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17565: Lemieux: New Utah: Pleasant Grove residents help children in Haiti (fwd)

From: JD Lemieux <lxhaiti@yahoo.com>


Pleasant Grove residents help children in Haiti

Perry Bratt's life changed forever last year when he was
told about a need in Haiti. His friend, Paul Cook learned
of a need in Haiti for an orphanage. Cook told Bratt, of
Pleasant Grove's Bratt Landscaping, and some others about
the situation and from there the proverbial ball started

When Bratt first learned of the need for an orphanage in
Haiti he was not familiar with the area or the people. But
on his first trip there in the summer of 2002, he said, "It
bit me."

His heart was bitten by the need and the love he felt
there, and it has never let go.

Seeing the need in Haiti, Cook, Bratt and a team of others
have founded "A Child's Hope Foundation" in order to
address the needs of youngest of Haiti's orphans.

A family in Haiti, the Duncan family, donated three acres
of land to the foundation for the orphanage. The foundation
has collected financial resources for building the
orphanage as well as collected human resources.

Many Utah County residents have made the trip to Haiti to
work on the orphanage and serve the people in the
surrounding area.

Some volunteers go to Haiti for months at a time. Others go
in construction groups that typically go for eight days.

"The smallest group we've ever taken is 12 and the largest
group, 53," Bratt said. "A year ago, we took 53 on
Christmas Day."

The orphanage is quite an undertaking.

"The orphanage itself, it's first phase is 14,000 square
feet and will hold about 150 orphans comfortably," said
Bratt, the foundation director of construction and land
development. "It's designed so we could add other wings to
it and take it another floor or two up."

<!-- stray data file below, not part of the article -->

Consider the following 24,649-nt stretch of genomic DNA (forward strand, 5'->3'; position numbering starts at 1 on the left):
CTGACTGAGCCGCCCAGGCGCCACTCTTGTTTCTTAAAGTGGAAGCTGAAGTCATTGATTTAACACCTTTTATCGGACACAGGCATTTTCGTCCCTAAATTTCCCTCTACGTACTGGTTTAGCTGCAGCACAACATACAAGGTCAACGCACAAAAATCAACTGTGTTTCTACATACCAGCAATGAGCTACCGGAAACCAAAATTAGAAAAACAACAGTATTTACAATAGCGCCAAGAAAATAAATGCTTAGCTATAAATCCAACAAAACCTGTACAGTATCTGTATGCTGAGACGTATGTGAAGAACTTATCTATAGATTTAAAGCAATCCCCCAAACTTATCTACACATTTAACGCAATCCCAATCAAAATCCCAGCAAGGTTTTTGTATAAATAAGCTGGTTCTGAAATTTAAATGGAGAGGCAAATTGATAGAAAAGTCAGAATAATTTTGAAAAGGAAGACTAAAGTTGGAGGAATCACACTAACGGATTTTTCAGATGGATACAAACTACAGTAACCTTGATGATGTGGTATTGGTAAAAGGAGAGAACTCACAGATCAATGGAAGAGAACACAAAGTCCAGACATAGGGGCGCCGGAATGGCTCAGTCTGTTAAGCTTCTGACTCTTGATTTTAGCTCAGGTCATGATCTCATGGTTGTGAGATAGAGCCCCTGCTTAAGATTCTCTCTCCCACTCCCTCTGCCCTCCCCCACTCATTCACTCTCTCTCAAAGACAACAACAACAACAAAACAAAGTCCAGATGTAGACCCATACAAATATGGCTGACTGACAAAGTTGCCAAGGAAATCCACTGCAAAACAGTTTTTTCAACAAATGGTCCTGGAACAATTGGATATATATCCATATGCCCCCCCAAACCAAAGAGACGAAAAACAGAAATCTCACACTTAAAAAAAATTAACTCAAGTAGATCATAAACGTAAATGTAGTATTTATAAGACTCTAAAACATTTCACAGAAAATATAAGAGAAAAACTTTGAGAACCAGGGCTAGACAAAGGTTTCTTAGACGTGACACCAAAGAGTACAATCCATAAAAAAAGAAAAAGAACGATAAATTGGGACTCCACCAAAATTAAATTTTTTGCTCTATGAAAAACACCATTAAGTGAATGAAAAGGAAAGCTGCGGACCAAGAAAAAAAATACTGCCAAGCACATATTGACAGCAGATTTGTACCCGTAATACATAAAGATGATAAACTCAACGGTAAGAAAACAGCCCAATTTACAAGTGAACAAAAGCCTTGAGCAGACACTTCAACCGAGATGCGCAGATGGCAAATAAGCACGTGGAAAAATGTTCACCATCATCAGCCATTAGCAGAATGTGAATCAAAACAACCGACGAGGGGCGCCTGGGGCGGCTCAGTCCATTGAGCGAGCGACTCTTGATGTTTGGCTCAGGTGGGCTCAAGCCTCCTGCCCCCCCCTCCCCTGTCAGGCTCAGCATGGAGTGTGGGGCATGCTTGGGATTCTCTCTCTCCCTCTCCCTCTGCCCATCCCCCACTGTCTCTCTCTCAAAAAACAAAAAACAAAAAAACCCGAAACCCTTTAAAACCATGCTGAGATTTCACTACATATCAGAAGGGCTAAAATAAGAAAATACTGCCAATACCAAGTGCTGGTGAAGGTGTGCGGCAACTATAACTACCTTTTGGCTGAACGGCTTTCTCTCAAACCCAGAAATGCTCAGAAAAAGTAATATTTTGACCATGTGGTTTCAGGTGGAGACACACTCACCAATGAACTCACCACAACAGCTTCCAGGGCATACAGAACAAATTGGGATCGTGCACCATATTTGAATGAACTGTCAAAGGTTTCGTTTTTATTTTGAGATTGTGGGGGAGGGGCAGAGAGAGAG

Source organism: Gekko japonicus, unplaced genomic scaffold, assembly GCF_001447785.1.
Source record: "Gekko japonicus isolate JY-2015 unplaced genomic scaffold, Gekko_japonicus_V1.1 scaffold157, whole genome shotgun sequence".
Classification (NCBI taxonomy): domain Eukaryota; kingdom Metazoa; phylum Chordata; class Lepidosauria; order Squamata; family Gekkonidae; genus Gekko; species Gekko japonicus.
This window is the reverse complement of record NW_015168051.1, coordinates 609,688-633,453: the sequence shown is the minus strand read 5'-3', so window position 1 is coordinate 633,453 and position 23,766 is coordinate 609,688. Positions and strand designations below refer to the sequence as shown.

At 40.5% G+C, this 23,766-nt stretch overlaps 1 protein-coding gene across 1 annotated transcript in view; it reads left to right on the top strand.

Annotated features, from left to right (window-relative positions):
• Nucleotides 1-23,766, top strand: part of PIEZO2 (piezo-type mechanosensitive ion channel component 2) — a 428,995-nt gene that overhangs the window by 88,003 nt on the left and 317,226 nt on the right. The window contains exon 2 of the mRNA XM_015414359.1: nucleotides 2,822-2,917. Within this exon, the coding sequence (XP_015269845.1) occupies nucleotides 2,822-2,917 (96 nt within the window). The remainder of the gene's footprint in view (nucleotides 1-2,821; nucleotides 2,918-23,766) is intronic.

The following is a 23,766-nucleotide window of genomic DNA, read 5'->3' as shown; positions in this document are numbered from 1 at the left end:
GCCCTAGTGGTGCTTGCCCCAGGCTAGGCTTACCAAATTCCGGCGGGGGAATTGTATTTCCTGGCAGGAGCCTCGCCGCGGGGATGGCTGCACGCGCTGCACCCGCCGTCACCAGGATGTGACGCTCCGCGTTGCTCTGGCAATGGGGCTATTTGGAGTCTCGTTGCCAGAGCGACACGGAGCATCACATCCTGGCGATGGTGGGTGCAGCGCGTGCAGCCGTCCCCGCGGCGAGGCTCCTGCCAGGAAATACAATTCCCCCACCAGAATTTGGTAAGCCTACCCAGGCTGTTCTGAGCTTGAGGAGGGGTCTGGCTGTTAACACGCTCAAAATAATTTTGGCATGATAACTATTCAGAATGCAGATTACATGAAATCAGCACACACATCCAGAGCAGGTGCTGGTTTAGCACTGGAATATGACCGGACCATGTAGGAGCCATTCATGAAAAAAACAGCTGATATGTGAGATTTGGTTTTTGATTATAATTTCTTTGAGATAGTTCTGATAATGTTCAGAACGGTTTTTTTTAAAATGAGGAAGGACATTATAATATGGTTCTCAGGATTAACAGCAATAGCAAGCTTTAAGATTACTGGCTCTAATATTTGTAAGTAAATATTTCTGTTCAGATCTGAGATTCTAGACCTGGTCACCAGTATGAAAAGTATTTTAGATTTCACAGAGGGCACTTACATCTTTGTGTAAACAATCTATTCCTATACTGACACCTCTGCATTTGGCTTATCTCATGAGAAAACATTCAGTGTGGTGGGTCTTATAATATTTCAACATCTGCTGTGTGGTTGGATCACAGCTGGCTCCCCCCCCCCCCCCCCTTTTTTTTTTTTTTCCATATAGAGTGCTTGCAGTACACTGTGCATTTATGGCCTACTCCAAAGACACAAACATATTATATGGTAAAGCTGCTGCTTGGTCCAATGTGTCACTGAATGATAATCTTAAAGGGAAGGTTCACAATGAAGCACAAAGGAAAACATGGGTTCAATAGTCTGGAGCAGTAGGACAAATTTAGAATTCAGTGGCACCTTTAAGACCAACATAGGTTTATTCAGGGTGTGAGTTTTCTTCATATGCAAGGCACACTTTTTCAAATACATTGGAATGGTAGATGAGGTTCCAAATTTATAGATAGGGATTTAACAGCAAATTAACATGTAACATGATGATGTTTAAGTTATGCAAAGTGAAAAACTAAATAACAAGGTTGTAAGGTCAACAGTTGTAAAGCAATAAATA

Bratt's tenth trip to Haiti will start on Christmas Day,
when he will take another group of volunteers to the small
village of Ti Mache, where the orphanage is located. Ten
trips in 18 months is a lot, but he is motivated by helping
the children.

"We hope to have our first orphans in this January," Bratt
said. "Our primary objective is to get these children
adopted into good homes."

Bratt's father, Ross Bratt of American Fork, has made the
trip to Haiti three times. When he made the trip last
Christmas he was able to bring back a very special gift for
a couple in Idaho.

"I got to bring a little baby," Ross said with a broad

Perry Bratt noted that on the questionnaire filled out by
all the volunteers who go to Haiti, an overwhelming
majority say what they enjoyed most about the trip was
holding the orphans, playing with the orphans or serving
the orphans.

There are many here in Utah helping the foundation in ways
other than by going to Haiti.

When Blue Ribbon Storage owner, Joe Spencer, heard about "A
Child's Hope Foundation" he offered to help by donating two
of his largest units for items going to Haiti.

"Because we didn't have to pay for the storage, we could
use all that money to help get more goods over there,"
Bratt said.

The airlines allow the volunteers to take two large totes
each on the plane. Bratt and the volunteers have taken well
over 600 tote's full of goods.

"We've had as many as 30 BYU students there at the storage
unit sorting through all the stuff that comes and packing
it as tight as they could pack it," Bratt said.

"When shoes are donated, we stuff every inch full of
whatever we can put in there so that we can take as much as
we can every time we go."

Other items in the totes include baby formula, medication,
toys and clothes.

"It's hard not to be moved to tears," Bratt said about when
the totes are opened, because the people there have

"Most the people that go, end up only coming back with what
they have on their backs ... they give everything away
because they want to," Bratt said.

Bratt's wife, Jana, and three of their sons have gone to
Haiti. He says the experience has changed his family.

"Material things just do not mean that much any more to my
children or me," he said. "We get by with far less and feel
far happier with what little we do get by with."

As a leader in the foundation, Bratt said, "Some of the
most satisfying experiences for me is seeing how it changes
not only the lives of the Haitians that we work with and
serve, but also the lives of all the volunteers that go.
They come back so changed."

For more information about donating, volunteering or
adopting, see www.achildshopefoundation.org or call
801-434-9200 or 866-217-KIDS (5437).

This story appeared in New Utah on page 1.

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